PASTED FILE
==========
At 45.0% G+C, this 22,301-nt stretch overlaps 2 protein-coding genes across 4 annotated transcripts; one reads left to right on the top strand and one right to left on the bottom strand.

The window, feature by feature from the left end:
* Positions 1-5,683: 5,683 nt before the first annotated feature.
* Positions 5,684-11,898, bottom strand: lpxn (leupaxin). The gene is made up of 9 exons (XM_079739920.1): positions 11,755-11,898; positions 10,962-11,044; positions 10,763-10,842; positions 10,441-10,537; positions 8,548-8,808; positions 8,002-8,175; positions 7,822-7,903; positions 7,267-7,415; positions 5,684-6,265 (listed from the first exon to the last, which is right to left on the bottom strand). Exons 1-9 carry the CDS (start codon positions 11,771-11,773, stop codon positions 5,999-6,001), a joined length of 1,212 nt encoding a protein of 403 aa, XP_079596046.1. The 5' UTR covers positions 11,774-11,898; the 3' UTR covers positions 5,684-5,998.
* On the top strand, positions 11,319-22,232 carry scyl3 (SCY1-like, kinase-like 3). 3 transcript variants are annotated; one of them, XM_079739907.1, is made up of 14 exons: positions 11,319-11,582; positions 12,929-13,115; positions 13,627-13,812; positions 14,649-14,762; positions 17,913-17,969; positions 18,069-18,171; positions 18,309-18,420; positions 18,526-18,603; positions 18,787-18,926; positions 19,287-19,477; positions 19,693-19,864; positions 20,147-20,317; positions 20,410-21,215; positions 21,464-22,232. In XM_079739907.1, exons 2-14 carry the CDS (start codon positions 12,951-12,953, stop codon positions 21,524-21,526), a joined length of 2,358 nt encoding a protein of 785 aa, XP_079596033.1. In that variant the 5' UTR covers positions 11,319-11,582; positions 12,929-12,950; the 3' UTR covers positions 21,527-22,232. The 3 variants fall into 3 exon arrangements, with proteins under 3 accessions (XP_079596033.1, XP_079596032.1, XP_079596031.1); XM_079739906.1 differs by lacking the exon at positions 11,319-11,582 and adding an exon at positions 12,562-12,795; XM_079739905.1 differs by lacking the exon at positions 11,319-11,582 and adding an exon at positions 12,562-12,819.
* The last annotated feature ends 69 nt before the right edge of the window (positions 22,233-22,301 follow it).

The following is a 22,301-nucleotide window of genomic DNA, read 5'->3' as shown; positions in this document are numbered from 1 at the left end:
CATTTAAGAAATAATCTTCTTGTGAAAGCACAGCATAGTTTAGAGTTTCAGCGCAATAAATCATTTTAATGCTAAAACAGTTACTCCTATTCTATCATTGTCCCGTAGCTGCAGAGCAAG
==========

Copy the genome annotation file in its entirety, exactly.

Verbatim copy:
At 45.0% G+C, this 22,301-nt stretch overlaps 2 protein-coding genes across 4 annotated transcripts; one reads left to right on the top strand and one right to left on the bottom strand.

The window, feature by feature from the left end:
* Positions 1-5,683: 5,683 nt before the first annotated feature.
* Positions 5,684-11,898, bottom strand: lpxn (leupaxin). The gene is made up of 9 exons (XM_079739920.1): positions 11,755-11,898; positions 10,962-11,044; positions 10,763-10,842; positions 10,441-10,537; positions 8,548-8,808; positions 8,002-8,175; positions 7,822-7,903; positions 7,267-7,415; positions 5,684-6,265 (listed from the first exon to the last, which is right to left on the bottom strand). Exons 1-9 carry the CDS (start codon positions 11,771-11,773, stop codon positions 5,999-6,001), a joined length of 1,212 nt encoding a protein of 403 aa, XP_079596046.1. The 5' UTR covers positions 11,774-11,898; the 3' UTR covers positions 5,684-5,998.
* On the top strand, positions 11,319-22,232 carry scyl3 (SCY1-like, kinase-like 3). 3 transcript variants are annotated; one of them, XM_079739907.1, is made up of 14 exons: positions 11,319-11,582; positions 12,929-13,115; positions 13,627-13,812; positions 14,649-14,762; positions 17,913-17,969; positions 18,069-18,171; positions 18,309-18,420; positions 18,526-18,603; positions 18,787-18,926; positions 19,287-19,477; positions 19,693-19,864; positions 20,147-20,317; positions 20,410-21,215; positions 21,464-22,232. In XM_079739907.1, exons 2-14 carry the CDS (start codon positions 12,951-12,953, stop codon positions 21,524-21,526), a joined length of 2,358 nt encoding a protein of 785 aa, XP_079596033.1. In that variant the 5' UTR covers positions 11,319-11,582; positions 12,929-12,950; the 3' UTR covers positions 21,527-22,232. The 3 variants fall into 3 exon arrangements, with proteins under 3 accessions (XP_079596033.1, XP_079596032.1, XP_079596031.1); XM_079739906.1 differs by lacking the exon at positions 11,319-11,582 and adding an exon at positions 12,562-12,795; XM_079739905.1 differs by lacking the exon at positions 11,319-11,582 and adding an exon at positions 12,562-12,819.
* The last annotated feature ends 69 nt before the right edge of the window (positions 22,233-22,301 follow it).

The following is a 22,301-nucleotide window of genomic DNA, read 5'->3' as shown; positions in this document are numbered from 1 at the left end:
CATTTAAGAAATAATCTTCTTGTGAAAGCACAGCATAGTTTAGAGTTTCAGCGCAATAAATCATTTTAATGCTAAAACAGTTACTCCTATTCTATCATTGTCCCGTAGCTGCAGAGCAAG